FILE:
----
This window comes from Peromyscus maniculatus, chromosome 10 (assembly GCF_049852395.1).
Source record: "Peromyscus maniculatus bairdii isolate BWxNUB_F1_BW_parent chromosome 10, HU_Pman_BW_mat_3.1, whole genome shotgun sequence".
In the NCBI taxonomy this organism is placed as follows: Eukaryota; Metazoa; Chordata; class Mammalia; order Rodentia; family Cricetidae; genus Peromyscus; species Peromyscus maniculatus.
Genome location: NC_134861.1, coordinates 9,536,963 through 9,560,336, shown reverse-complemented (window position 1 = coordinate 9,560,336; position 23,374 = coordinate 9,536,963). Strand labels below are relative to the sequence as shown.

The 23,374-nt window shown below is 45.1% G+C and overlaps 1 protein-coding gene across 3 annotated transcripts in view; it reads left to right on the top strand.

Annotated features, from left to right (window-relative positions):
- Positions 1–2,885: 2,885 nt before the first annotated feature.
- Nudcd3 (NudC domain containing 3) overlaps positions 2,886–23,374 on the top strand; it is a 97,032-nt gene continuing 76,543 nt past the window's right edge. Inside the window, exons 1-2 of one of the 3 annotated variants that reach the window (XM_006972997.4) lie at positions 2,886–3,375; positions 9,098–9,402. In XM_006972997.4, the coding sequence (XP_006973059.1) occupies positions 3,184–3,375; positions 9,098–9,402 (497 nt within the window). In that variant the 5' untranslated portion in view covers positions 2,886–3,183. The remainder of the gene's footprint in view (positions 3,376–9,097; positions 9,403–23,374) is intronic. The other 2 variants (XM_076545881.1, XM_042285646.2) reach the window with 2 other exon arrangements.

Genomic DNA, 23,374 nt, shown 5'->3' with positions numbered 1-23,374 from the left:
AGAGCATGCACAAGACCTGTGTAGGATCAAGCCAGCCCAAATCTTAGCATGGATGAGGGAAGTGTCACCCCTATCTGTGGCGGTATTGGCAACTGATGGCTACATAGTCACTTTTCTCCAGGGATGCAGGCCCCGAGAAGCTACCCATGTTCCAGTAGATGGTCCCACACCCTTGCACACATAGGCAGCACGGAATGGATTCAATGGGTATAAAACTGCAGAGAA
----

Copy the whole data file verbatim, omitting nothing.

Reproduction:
This window comes from Peromyscus maniculatus, chromosome 10 (assembly GCF_049852395.1).
Source record: "Peromyscus maniculatus bairdii isolate BWxNUB_F1_BW_parent chromosome 10, HU_Pman_BW_mat_3.1, whole genome shotgun sequence".
In the NCBI taxonomy this organism is placed as follows: Eukaryota; Metazoa; Chordata; class Mammalia; order Rodentia; family Cricetidae; genus Peromyscus; species Peromyscus maniculatus.
Genome location: NC_134861.1, coordinates 9,536,963 through 9,560,336, shown reverse-complemented (window position 1 = coordinate 9,560,336; position 23,374 = coordinate 9,536,963). Strand labels below are relative to the sequence as shown.

The 23,374-nt window shown below is 45.1% G+C and overlaps 1 protein-coding gene across 3 annotated transcripts in view; it reads left to right on the top strand.

Annotated features, from left to right (window-relative positions):
- Positions 1–2,885: 2,885 nt before the first annotated feature.
- Nudcd3 (NudC domain containing 3) overlaps positions 2,886–23,374 on the top strand; it is a 97,032-nt gene continuing 76,543 nt past the window's right edge. Inside the window, exons 1-2 of one of the 3 annotated variants that reach the window (XM_006972997.4) lie at positions 2,886–3,375; positions 9,098–9,402. In XM_006972997.4, the coding sequence (XP_006973059.1) occupies positions 3,184–3,375; positions 9,098–9,402 (497 nt within the window). In that variant the 5' untranslated portion in view covers positions 2,886–3,183. The remainder of the gene's footprint in view (positions 3,376–9,097; positions 9,403–23,374) is intronic. The other 2 variants (XM_076545881.1, XM_042285646.2) reach the window with 2 other exon arrangements.

Genomic DNA, 23,374 nt, shown 5'->3' with positions numbered 1-23,374 from the left:
AGAGCATGCACAAGACCTGTGTAGGATCAAGCCAGCCCAAATCTTAGCATGGATGAGGGAAGTGTCACCCCTATCTGTGGCGGTATTGGCAACTGATGGCTACATAGTCACTTTTCTCCAGGGATGCAGGCCCCGAGAAGCTACCCATGTTCCAGTAGATGGTCCCACACCCTTGCACACATAGGCAGCACGGAATGGATTCAATGGGTATAAAACTGCAGAGAA